The troublesome saga of Doc’s Clock relocation drew to a cheerful end Tuesday evening as crowds gathered inside, outside and even on the street to witness the return of the dive bar’s neon sign.

The bar hired contractors to bring the neon sign back from its original location and mount it up again. All said, it took a couple of hours — but what took a long time was getting the right permits, said bar patron and contractor Roman Hunt.

Carey Suckow, the bar’s owner, said that getting the sign moved to their new home was a drawn-out process. The sign was located and attached to a building owned by their old landlord, but the name of the business belonged to to bar. Suckow said the bar had obtained legacy-business status in the city, and that the new status helped them purchase the sign, but they still needed to raise enough money to buy it and get it installed.

As dusk approached, patrons of Doc’s Clock emptied out onto the sidewalk to watch the moment it lit up. As dusk approached, a countdown started and, at the count of zero, the signs turned on once again.

Doc’s Clock sign lights up once again from Mission Local on Vimeo.

Like a new year celebration, people hugged, cried and applauded. A brief but party-like atmosphere descended on the sidewalk before patrons went back inside and toasted with freshly opened champagne bottles.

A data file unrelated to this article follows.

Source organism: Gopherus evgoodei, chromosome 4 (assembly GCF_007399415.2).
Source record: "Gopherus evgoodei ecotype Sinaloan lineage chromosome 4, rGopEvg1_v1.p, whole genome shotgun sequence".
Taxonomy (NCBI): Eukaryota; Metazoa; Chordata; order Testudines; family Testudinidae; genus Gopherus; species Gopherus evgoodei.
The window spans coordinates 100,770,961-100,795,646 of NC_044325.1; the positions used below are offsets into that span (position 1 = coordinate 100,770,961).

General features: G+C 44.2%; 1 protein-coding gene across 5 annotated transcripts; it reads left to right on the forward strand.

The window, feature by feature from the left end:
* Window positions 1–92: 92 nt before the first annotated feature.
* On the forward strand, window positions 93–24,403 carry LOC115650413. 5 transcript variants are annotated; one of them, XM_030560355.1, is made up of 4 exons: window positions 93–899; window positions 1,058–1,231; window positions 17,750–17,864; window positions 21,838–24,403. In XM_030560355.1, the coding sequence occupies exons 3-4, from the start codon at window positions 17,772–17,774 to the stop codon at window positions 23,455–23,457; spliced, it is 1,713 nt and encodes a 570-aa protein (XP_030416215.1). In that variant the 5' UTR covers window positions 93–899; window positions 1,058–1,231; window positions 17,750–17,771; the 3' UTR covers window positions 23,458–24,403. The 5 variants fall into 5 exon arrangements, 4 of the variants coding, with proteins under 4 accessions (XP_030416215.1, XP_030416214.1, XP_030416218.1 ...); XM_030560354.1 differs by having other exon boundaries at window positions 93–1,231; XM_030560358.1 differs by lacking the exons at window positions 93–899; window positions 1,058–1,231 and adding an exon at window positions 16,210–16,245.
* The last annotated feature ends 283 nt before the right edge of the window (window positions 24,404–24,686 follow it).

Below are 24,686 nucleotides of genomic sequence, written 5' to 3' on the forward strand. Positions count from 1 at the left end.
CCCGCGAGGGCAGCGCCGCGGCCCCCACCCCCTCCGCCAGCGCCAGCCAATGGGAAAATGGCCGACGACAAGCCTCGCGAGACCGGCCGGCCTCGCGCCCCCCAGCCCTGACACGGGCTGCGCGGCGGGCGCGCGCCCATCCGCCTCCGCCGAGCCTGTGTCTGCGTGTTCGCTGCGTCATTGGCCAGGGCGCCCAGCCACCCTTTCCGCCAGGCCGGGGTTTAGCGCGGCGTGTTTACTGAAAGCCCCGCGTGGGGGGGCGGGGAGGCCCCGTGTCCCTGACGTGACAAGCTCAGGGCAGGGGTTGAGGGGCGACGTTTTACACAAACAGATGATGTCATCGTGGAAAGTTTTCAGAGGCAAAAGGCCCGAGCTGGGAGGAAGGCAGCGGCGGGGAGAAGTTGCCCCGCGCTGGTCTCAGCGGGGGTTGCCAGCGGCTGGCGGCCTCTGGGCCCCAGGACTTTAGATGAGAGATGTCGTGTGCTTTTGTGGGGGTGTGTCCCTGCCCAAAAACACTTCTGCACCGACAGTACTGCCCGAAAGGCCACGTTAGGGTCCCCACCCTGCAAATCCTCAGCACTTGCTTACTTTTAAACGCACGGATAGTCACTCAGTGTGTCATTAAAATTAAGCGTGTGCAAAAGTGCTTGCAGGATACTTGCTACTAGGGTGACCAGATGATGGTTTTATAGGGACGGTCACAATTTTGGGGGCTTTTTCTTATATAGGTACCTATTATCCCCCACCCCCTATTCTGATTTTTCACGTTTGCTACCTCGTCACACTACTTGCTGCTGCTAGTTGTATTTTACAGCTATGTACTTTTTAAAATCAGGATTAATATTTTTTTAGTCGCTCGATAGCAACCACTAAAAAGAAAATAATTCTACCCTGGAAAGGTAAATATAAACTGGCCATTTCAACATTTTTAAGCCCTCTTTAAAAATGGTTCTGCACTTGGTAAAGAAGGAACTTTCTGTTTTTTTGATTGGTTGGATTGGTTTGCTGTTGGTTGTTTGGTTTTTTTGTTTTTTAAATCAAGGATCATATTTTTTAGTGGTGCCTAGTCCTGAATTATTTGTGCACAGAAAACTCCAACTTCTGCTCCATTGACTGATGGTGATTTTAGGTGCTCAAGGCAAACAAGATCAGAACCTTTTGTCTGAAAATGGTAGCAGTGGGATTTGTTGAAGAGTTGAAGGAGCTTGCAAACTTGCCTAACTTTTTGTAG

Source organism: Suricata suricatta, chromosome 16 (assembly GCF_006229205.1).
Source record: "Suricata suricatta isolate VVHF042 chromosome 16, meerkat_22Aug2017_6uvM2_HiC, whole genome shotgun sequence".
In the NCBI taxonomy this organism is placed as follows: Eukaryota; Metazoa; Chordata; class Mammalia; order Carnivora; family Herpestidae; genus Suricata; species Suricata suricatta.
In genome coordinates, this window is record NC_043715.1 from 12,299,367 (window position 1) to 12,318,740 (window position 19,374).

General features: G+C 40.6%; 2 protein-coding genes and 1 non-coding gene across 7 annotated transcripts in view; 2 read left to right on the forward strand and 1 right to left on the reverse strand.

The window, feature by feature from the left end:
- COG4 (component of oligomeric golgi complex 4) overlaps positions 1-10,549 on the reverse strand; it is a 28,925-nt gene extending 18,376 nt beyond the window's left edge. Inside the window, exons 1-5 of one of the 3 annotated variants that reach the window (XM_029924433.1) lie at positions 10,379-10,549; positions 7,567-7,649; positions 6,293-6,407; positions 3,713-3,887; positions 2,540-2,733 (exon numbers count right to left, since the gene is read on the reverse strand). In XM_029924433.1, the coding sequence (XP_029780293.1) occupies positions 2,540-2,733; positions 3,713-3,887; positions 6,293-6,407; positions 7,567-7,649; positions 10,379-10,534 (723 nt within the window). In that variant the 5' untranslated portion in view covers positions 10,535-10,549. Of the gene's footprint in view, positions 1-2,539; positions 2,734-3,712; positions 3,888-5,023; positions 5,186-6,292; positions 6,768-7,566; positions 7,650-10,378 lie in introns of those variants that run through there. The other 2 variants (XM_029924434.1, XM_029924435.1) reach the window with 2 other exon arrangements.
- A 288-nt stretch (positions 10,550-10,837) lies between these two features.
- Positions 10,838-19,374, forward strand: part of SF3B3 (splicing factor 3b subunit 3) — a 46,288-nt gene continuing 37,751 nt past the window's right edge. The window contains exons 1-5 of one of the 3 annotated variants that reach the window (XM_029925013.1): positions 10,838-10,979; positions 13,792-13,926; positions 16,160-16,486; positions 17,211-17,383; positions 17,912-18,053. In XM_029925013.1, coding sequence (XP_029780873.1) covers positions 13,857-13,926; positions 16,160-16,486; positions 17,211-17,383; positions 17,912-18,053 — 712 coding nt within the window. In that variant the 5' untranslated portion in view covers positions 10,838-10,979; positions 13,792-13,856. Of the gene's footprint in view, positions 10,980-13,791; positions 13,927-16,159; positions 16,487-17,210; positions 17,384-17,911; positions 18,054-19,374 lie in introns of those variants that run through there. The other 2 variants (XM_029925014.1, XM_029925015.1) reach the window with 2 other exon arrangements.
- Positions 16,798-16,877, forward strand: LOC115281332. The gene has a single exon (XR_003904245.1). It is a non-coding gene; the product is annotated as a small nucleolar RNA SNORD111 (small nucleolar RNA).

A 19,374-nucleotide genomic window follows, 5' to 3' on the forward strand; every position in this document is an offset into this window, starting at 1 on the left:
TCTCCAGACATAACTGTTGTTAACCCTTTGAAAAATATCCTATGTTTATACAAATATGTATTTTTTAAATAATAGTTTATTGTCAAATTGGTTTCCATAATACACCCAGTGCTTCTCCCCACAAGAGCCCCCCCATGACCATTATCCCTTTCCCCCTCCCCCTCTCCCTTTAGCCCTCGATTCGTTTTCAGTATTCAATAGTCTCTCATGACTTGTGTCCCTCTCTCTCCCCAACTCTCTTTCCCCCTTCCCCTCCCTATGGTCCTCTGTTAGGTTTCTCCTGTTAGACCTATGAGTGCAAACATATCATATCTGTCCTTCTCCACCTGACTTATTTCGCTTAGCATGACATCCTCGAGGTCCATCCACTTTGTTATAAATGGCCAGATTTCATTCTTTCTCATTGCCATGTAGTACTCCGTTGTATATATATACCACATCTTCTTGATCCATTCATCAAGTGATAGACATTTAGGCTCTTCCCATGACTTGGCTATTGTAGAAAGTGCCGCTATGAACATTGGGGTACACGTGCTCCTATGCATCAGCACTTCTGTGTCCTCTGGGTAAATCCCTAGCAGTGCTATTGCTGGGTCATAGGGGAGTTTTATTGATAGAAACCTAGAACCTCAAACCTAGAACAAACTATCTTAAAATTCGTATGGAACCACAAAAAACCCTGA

Suckow looked elated.

“This is the final moment. I feel like we’re done. We’ve done the impossible,” she said.

Vaughn Bang lives near Doc’s Clock, and said the bar has always been a central fixture of the Mission and a real hub for the working class, but never had a problem with them next door.

“The only thing I missed was the sign, but now that’s back,” Bang said.

Crowds cheer as the famous Doc’s Clock sign turns on once more. Photo by Abraham Rodriguez.

Onlookers recording the moment from the street. Photo by Abraham Rodriguez.

Vaughn Bang holding his pet rat, Eros. Photo by Abraham Rodriguez.